Commodities

David Fickling is a Bloomberg Gadfly columnist covering commodities, as well as industrial and consumer companies. He has been a reporter for Bloomberg News, Dow Jones, the Wall Street Journal, the Financial Times and the Guardian.

Metals markets have performed a dramatic reversal as 2016 nears its close.

Copper, having struggled to post gains all year amid healthy supplies and underwhelming demand, put in its strongest monthly performance since 2006 in November, with three-month LME futures climbing 20 percent. Gold, which was up as much as 30 percent in July and heading for its biggest annual increase since 2010, has crashed to a point where it's likely to end the year just $50 or so above where it started.

Winners and Losers
Copper has surged and gold has slumped in the last two months of the year
Source: Bloomberg
Note: Rebased. Oct. 31, 2016 = 100

A simple story has been told to explain this reaction: After the election of Donald Trump, the U.S. Congress is going to take the country off its eight-year fiscal crash diet, push through a $1 trillion infrastructure program and $9.5 trillion of tax cuts, and send economic growth and demand for industrial raw materials such as copper soaring.

Meanwhile, Janet Yellen will respond to the healthier environment by raising interest rates. That ought to increase the attraction of 10-year Treasuries, which should be yielding about 2.8 percent a year from now, and reduce the appeal of commodities such as gold that pay no interest.

The problem with this theory is that monetary and fiscal policy don't happen in isolation from each other. Put the two stories together, and the narrative starts to look incoherent. Guys, it's time for some game theory:

Here's a way to summarize the four situations shown on the Gadfly decision-matrix napkin:

  • Scenario A is basically what the copper market is predicting. Congress pushes through fiscal stimulus but the U.S. Federal Reserve chooses to hold fire on interest rates. That's consistent with Yellen's long-standing reputation as a dove and her view expressed this month that monetary policy "remains accommodative."
  • The problem with that forecast is that the U.S. represents a rather small share of global copper consumption, as Gadfly's Liam Denning has pointed out. A shift in U.S. demand dramatic enough to shake metals markets would stand a good chance of closing the country's lingering output gap and kicking interest rates into a higher gear. In Scenario B, this tighter policy would slow the economy and reduce materials demand. This is more or less what the gold market is predicting.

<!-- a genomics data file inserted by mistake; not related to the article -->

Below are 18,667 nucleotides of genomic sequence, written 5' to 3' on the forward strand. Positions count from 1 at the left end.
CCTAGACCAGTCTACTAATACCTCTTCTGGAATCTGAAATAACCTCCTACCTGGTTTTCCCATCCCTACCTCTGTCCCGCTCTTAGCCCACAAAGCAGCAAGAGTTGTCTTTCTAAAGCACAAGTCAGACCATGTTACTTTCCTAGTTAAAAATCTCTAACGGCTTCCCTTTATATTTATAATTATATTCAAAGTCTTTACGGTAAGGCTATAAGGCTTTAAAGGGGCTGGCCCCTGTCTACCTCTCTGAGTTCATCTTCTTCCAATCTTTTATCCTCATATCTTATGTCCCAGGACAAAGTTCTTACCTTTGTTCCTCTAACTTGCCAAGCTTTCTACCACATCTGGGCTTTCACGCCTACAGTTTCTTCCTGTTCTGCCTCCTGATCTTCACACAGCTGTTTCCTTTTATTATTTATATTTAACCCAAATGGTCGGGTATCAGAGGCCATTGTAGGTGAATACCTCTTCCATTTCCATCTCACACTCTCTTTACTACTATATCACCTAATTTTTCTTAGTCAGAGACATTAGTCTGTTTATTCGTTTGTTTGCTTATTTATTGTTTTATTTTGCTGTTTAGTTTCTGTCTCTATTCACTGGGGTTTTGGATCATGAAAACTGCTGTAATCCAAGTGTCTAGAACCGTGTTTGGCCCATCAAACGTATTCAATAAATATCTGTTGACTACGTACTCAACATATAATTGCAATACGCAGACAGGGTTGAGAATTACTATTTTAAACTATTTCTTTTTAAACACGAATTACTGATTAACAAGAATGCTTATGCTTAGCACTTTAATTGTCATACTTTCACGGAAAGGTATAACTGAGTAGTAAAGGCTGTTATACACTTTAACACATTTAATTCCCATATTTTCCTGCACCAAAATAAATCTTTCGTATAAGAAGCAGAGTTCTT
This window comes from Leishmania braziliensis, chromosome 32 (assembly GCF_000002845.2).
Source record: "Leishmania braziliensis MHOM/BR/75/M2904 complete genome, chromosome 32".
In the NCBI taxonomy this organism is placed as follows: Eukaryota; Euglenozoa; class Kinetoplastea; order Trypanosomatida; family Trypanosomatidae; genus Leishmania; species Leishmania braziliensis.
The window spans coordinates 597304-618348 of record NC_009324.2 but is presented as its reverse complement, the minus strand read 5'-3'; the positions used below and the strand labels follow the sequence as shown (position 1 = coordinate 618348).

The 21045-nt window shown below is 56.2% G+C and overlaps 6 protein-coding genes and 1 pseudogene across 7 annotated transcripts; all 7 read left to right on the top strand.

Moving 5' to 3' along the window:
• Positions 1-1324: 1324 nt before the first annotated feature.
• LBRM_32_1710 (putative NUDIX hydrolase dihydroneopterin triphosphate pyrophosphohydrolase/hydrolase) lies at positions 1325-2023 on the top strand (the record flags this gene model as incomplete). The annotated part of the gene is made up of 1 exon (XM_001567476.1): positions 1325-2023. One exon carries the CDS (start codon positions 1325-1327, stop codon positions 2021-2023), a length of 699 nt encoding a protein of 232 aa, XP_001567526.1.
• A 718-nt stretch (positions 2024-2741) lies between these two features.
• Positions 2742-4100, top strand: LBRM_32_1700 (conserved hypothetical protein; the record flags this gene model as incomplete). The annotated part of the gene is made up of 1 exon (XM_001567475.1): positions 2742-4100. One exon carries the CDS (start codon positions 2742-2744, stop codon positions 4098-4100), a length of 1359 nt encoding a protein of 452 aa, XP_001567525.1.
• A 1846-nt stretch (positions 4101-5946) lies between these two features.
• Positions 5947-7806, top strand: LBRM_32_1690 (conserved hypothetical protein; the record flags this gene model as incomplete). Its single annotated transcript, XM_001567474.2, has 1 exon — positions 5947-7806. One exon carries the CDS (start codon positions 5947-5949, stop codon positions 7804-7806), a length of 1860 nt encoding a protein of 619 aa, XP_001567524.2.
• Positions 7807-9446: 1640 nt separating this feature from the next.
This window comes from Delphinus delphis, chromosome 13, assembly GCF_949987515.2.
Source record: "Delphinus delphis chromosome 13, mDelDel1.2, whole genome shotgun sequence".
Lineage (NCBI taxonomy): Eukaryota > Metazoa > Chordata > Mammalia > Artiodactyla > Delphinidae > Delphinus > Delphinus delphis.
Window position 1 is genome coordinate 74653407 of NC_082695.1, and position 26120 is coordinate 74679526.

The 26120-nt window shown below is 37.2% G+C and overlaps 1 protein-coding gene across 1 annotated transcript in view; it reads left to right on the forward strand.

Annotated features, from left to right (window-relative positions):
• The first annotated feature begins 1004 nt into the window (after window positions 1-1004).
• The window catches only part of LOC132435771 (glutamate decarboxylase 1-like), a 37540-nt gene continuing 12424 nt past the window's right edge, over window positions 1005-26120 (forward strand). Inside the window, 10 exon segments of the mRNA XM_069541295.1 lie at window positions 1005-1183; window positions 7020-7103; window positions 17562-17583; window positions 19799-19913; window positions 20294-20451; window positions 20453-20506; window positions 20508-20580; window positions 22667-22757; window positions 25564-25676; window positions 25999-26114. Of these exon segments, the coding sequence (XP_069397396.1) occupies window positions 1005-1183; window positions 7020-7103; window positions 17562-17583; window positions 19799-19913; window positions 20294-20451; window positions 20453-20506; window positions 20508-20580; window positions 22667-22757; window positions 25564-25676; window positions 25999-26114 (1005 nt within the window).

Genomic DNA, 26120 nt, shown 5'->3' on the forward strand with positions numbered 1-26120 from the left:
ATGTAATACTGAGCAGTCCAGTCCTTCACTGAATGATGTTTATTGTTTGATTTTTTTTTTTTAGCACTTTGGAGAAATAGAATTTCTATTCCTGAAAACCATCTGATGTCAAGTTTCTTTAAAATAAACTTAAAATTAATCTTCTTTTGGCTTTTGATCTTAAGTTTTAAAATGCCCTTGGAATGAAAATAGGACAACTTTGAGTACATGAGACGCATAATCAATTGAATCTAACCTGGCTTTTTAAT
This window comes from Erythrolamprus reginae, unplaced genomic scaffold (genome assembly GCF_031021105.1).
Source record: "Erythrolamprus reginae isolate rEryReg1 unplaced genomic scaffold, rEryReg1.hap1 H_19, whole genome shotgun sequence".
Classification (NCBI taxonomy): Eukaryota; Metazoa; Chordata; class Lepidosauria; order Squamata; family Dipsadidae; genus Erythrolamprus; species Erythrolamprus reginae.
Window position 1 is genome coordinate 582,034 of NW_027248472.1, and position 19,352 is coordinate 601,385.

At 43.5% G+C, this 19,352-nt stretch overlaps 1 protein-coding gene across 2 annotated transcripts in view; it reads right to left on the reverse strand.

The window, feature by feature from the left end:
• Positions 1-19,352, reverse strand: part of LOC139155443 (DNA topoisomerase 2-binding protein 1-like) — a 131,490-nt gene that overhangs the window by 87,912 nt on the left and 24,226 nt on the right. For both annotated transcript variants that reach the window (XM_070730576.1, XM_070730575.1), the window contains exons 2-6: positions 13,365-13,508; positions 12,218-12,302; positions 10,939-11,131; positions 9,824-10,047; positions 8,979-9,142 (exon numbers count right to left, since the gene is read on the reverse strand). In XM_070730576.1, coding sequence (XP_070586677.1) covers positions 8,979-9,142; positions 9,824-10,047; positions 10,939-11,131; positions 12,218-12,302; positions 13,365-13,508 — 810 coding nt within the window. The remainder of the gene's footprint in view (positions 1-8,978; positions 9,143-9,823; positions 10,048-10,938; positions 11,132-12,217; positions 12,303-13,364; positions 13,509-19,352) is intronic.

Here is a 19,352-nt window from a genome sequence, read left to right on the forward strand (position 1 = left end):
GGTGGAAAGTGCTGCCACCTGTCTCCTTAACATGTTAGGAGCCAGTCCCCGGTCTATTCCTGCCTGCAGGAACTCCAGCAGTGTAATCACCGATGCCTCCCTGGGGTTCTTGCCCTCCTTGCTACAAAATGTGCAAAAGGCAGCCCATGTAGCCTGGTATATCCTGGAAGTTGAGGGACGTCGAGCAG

• In theory, it's possible that we get something like Scenario C. Senate majority leader Mitch McConnell last week poured cold water on the idea of a large infrastructure package, and Trump's "Penny Plan" to cut federal spending will reduce outlays by about $740 billion, according to the Committee for a Responsible Federal Budget, a bipartisan think tank. If fiscal policy wasn't stimulating the economy as much, monetary policy would probably remain loose to compensate.
  • Scenario D is closer to the situation that's prevailed under most of Barack Obama's administration. While Congress passed a major stimulus program in February 2009, nominal government spending has grown at the slowest rate since the Second World War. Meanwhile, interest rates, constrained by the zero lower bound, have spent most of the past eight years tighter than they should be, with inflation as measured by the Personal Consumption Expenditure Index falling below the Fed's 2 percent target in 91 of the 95 months since Obama's inauguration.

Of those four scenarios, A would match the bullishness in the copper market, but might imply that the current bout of bearishness around gold is overdone. Should scenarios B or D come about, growth is going to be slower than expected and interest rates higher, which would be bearish for both copper and gold. In the unlikely event of scenario C, copper could fall while gold rises.

There may be edge cases which could explain the recent price action, but in general there are no obvious circumstances in which copper would put in sustainable gains while gold registers ongoing losses, which is what we've been seeing of late.

Belt Tightening
U.S. government spending under the Obama administration has risen at the slowest rate in decades
Source: White House, Gadfly calculations
Note: Election-year spending = 100. Shows total nominal federal, state and local expenditures as percentage of election-year spending. Kennedy-Johnson and Nixon-Ford administrations have been treated as single eras; Reagan-Bush have been treated separately.

Anyone making a momentum-type bet on the direction that base and precious metal prices have moved over the past few months should bear in mind quite how unusual their recent behavior has been. Negative correlations between copper and gold -- where one rises, while the other falls -- generally hold for only rare, brief periods.

Same Same
120-day correlations between spot gold and three-month LME copper forwards are almost always positive
Source: Bloomberg

We're in one of those periods at the moment, but wise traders with an eye on history shouldn't count on it lasting. If you're betting on a bullish outlook for copper you'd do well to make the same wager on gold -- or vice versa.

This column does not necessarily reflect the opinion of Bloomberg LP and its owners.

To contact the author of this story:
David Fickling in Sydney at dfickling@bloomberg.net

To contact the editor responsible for this story:
Matthew Brooker at mbrooker1@bloomberg.net